October 24, 2014

Physicians rank their favorite insurance companies

Daily Briefing

Blue plans, Aetna, and Cigna topped Medscape Medical News' 2014 "Insurer Ratings Report," which analyzes survey data on physician preferences.

For the report, researchers examined responses from 6,314 U. S. doctors who filled out an online survey from July 9 to September 21.

To determine preference, respondents ranked insurers on a scale of one to five in eight categories:

  • Reimbursement rate;
  • Ease of doing business;
  • Frequency of denials;
  • Willingness to reevaluate denied claims;
  • Speed of claims paid/reimbursement;
  • Accuracy and speed of responses to questions;
  • Precertification and preapproval requirements, and
  • Rating system transparency.

Medscape notes the significant shift in how insurers pay physicians has affected its own criteria.

Respondents said reimbursement rate is the most important factor, followed closely by ease of doing business and frequency of denials.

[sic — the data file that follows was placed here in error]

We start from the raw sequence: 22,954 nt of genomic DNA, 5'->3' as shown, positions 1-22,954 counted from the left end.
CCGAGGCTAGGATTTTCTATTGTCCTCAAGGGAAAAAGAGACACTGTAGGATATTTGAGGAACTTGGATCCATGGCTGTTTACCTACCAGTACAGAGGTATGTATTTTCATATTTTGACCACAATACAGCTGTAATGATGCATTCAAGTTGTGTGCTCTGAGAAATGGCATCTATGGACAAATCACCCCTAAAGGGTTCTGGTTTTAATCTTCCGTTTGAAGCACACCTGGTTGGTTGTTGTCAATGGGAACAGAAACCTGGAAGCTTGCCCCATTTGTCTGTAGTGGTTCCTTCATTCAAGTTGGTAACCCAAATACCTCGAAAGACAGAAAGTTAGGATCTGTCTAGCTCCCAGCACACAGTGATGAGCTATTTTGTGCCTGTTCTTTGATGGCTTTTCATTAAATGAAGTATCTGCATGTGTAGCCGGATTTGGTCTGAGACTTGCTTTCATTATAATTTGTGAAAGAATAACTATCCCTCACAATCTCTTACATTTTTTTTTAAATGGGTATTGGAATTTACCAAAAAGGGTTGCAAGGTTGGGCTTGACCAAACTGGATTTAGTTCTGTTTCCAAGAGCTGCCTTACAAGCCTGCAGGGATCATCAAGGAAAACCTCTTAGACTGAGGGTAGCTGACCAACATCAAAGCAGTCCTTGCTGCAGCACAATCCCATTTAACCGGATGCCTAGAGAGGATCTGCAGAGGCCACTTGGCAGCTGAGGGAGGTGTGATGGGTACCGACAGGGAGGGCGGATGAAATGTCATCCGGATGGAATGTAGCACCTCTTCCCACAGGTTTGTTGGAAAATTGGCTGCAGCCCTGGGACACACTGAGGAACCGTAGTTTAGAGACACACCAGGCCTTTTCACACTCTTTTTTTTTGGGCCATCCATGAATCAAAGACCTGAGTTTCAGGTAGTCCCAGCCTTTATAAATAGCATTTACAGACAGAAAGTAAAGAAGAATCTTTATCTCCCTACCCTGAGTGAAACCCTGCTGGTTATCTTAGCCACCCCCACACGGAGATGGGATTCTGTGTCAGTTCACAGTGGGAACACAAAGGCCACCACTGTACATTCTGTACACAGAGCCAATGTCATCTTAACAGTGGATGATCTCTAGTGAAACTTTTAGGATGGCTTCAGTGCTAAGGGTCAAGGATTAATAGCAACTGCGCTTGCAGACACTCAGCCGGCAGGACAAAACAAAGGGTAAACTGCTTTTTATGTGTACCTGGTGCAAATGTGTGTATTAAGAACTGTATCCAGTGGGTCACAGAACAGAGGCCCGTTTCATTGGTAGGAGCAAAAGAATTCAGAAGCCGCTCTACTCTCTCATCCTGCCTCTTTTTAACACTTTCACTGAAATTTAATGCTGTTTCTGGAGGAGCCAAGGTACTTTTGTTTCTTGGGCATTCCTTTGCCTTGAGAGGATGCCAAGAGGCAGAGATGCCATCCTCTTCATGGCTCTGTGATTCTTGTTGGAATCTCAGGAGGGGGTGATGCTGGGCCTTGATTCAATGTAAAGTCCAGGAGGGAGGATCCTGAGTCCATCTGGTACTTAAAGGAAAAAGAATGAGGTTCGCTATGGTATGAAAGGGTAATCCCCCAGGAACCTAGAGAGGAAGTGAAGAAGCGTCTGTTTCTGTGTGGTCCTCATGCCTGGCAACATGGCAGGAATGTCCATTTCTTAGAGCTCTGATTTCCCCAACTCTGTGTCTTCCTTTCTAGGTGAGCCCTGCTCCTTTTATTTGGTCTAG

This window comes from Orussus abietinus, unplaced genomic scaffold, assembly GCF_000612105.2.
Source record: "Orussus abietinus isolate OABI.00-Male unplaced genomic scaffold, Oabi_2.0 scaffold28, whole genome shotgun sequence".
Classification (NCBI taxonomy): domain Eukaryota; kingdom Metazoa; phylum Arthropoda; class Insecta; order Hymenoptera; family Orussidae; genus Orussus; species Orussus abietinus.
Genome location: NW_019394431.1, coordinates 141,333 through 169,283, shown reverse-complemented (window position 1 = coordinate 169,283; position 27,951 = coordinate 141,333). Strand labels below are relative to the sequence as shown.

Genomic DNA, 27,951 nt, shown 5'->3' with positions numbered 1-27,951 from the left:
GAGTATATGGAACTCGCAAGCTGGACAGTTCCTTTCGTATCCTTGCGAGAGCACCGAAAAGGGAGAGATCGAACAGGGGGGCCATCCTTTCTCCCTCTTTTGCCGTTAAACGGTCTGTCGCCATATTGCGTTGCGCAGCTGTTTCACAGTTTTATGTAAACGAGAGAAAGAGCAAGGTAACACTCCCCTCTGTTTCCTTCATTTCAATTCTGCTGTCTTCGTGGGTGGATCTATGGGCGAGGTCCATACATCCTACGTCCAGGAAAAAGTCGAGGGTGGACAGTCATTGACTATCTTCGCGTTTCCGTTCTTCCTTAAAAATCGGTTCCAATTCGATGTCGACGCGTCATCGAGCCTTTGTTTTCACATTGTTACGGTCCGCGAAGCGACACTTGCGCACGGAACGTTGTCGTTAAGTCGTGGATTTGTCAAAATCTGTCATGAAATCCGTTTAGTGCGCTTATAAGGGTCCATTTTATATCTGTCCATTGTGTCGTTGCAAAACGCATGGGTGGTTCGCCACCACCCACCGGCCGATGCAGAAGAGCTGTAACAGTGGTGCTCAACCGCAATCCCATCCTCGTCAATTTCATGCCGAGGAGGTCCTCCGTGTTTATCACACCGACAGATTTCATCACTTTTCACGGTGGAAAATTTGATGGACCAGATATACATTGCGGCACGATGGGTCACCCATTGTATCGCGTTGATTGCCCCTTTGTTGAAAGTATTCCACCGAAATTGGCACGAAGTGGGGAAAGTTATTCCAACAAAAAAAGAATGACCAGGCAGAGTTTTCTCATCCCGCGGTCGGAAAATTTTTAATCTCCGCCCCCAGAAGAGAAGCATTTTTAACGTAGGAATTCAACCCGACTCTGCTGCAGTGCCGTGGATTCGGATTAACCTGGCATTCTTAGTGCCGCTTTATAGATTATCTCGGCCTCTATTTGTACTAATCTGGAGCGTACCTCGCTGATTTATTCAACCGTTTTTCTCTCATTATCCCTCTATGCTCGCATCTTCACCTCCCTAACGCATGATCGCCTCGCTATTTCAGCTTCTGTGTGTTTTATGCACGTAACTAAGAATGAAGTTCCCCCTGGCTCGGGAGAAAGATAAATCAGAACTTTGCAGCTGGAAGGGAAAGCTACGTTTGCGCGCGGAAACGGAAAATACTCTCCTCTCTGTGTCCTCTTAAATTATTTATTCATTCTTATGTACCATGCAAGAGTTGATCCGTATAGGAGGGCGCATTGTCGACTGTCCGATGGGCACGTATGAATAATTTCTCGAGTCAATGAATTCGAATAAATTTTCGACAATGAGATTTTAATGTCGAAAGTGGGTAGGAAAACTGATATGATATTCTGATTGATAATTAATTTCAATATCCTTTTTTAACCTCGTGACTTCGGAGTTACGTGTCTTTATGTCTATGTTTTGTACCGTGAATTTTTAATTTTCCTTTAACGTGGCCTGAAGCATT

Who are the top insurers?

According to the report, the best health insurance companies to do business with are:

    1. Blue plans
    2. Aetna
    3. Cigna
    4. Harvard Pilgrim Health Care
    5. Medical Mutual of Ohio
    6. United Healthcare
    7. Kaiser Foundation plans
    8. Humana
    9. HealthNet
    10. Oxford Health Plans

Preferences varied slightly by region. Harvard Pilgrim bumped Blue Plans to second in the Northeast, and Cigna placed second in the North Central and West, as well as tying Medical Mutual of Ohio for No. 2 in the South Central.

Who has the best reimbursement rates?

Overall, physicians expressed discontent with reimbursements. Not one insurer earned higher than a three for reimbursement rates. Blue Plans maintained its spot at number one with a 3.0. Aetna came in second at 2.9, while Medicare and Oxford pulling in the lowest score, 2.5.

Who is the easiest to conduct business with?

For the second most important attribute, ease of doing business, Blue Plans and Aetna earned scores of 3.2 and 3.1 respectively, though the lowest score earned by Oxford and HealthNet was only a 2.8 (Kane/Peckham, Medscape Medical News, 10/21).

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